• India
  • May 10

Explainer - S.R Bommai case & floor test

• The Congress, the Jannayak Janata Party (JJP) and the Indian National Lok Dal (INLD) have approached Governor Bandaru Dattatreya, stepping up their efforts to topple Haryana’s BJP government after it was reduced to a minority in the state Assembly.

• Chief Minister Nayab Singh Saini maintained that his government is not in trouble.

• In separate letters to the Governor, the JJP and the INLD have sought a floor test in the Assembly.

• The House at present has an effective strength of 88 with Karnal and Rania assembly seats being vacant. The BJP has 40 MLAs, the Congress 30 and the JJP 10 in the House. INLD and Haryana Lokhit Party have one member each, while the total number of Independent MLAs are six.

• The BJP government appears safe for now. Under the rules, a no-trust motion against a government can’t be moved within six months of the previous one. In this case, the BJP government in Haryana had faced the no-confidence motion in February.

• Later, after Nayab Saini took oath as Chief Minister, his government won the trust vote on March 13.

• The Assembly elections are due in Haryana in October this year. 

What is a floor test?

• A floor test is a legislative procedure through which an incumbent government that is suspected to have lost majority is required to prove it still retains the confidence of the House. 

• The Chief Minister has to move a vote of confidence and win a majority among those present and voting. If the confidence motion fails to pass, the Chief Minister has to resign.

• The purpose of holding a floor test in the Legislative Assembly is to enable the elected representatives to determine whether the Council of Ministers commands the confidence of the House.

• It is a well-recognised principle that a floor test within the shortest possible time is the appropriate measure where any doubt arises over whether an incumbent government continues to enjoy the support of the majority in the Legislative Assembly.

• Only a floor test in the Assembly will decide if a government can continue or not, according to a precedent set by the Supreme Court’s judgment in the S.R. Bommai vs Union of India case of 1994.

Power of Governor to summon the House

• The Governor constitutes an integral part of a State Legislature. The executive power of the State is vested in the Governor. 

• Article 163 requires the Governor to exercise their legislative and executive power on the aid and advice of the Council of Ministers. 

• Article 163(2) empowers the Governor to exercise their discretionary powers when required by or under the Constitution. 

• Article 174(1) provides that the Governor shall from time to time summon the House to meet at such time and place as they think fit. However, the duration between the end of a session and the commencement of the next session shall not exceed six months. 

• Article 174(2) entrusts the Governor with the authority to 

i) Prorogue the House.

ii) Dissolve the Legislative Assembly.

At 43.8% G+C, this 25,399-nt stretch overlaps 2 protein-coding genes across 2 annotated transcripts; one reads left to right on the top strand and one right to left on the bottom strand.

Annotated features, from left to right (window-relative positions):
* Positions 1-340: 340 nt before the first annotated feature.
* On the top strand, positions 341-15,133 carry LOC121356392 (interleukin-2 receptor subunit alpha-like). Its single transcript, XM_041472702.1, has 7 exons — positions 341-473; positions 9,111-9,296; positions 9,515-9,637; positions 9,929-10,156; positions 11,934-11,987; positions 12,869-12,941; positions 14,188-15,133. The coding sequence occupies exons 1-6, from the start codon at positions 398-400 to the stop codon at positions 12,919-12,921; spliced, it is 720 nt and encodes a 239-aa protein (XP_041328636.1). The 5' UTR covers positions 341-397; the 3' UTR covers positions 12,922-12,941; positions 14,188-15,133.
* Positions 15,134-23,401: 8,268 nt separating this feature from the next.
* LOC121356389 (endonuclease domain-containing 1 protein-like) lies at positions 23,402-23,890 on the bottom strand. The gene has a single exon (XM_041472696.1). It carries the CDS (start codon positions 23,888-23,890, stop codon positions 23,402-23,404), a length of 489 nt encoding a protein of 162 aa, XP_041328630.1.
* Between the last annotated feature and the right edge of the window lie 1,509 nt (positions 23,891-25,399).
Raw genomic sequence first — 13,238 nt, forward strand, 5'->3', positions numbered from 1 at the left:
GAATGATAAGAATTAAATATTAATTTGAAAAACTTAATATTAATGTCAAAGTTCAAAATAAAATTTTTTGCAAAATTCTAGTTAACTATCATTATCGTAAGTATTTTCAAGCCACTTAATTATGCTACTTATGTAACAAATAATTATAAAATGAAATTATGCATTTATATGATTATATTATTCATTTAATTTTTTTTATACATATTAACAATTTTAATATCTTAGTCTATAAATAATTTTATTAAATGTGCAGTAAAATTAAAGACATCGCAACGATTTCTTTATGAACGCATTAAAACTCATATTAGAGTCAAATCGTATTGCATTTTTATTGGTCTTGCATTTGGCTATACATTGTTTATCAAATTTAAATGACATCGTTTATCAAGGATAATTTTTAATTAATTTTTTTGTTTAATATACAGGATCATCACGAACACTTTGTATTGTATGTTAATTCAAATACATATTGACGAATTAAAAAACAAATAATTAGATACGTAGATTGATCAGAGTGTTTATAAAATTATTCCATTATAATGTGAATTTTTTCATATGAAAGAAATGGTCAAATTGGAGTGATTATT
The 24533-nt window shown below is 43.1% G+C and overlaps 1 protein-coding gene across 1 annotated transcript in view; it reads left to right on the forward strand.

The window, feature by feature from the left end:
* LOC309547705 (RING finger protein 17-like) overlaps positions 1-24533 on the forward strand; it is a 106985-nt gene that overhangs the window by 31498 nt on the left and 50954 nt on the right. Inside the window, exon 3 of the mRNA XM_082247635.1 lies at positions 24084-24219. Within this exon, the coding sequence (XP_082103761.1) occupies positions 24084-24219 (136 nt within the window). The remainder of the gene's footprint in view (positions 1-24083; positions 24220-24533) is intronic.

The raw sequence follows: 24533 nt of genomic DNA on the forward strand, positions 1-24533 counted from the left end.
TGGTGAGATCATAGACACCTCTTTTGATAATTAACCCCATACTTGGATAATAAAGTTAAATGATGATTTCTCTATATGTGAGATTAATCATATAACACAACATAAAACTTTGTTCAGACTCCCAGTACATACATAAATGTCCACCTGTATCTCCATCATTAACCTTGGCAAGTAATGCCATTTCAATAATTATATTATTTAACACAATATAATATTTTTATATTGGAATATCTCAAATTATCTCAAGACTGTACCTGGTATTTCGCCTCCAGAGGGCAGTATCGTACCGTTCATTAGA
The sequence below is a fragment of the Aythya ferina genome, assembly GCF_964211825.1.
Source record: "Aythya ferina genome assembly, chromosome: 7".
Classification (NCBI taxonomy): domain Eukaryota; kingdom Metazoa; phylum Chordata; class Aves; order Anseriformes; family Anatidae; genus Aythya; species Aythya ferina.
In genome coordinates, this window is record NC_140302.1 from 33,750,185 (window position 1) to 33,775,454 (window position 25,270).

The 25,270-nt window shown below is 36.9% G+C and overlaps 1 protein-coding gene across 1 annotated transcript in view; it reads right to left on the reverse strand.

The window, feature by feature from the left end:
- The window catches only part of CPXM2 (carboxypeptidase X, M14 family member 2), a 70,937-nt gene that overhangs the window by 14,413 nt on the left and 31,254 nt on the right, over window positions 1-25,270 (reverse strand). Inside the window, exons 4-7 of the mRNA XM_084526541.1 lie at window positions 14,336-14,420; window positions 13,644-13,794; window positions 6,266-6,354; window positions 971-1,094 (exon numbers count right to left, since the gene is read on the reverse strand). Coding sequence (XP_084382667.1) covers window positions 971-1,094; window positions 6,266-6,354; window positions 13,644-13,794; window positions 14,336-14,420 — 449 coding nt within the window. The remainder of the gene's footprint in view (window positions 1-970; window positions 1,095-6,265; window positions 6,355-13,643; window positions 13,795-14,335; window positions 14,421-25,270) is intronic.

• Article 175(1) empowers the Governor to address the House. 

• Article 175(2) permits the Governor to send messages to the House whether with respect to a pending Bill or otherwise.

What is the S.R. Bommai case?

• Supreme Court’s judgment in the S.R. Bommai vs Union of India case of 1994 is often referred to regarding floor tests.

• S.R. Bommai was the chief minister of the Janata Dal government in Karnataka. His government was dismissed on April 21, 1989 under Article 356 of the Constitution and President’s rule was imposed.

• The dismissal was on the grounds that the Bommai government had lost majority following large-scale defections. Governor P. Venkatasubbaiah refused to give Bommai an opportunity to test his majority in the Assembly despite the latter presenting him with a copy of the resolution passed by the Janata Dal Legislature Party.

• The governor sent another report to the President reiterating that the Chief Minister had lost the confidence of the majority of the House and recommended action under Article 356(1). Accordingly, on April 21, 1989, the President issued a proclamation, dismissed the state government, and dissolved the Assembly.

• Bommai went to the Supreme Court against the governor’s decision to recommend President’s rule.

• In a landmark verdict, the Supreme Court put an end to the arbitrary dismissal of state governments under Article 356 by spelling out restrictions. “The power conferred by Article 356 is a conditioned power; it is not an absolute power to be exercised by the discretion of the President,” it said.

• The verdict said the President should exercise the power only after his proclamation (imposing his/her rule) is approved by both Houses of Parliament. Till then, the court said, the President can only suspend the Legislative Assembly by suspending the provisions of Constitution relating to the Legislative Assembly.

• The case became one of the most cited whenever hung Assemblies were returned and parties scrambled to form a government.

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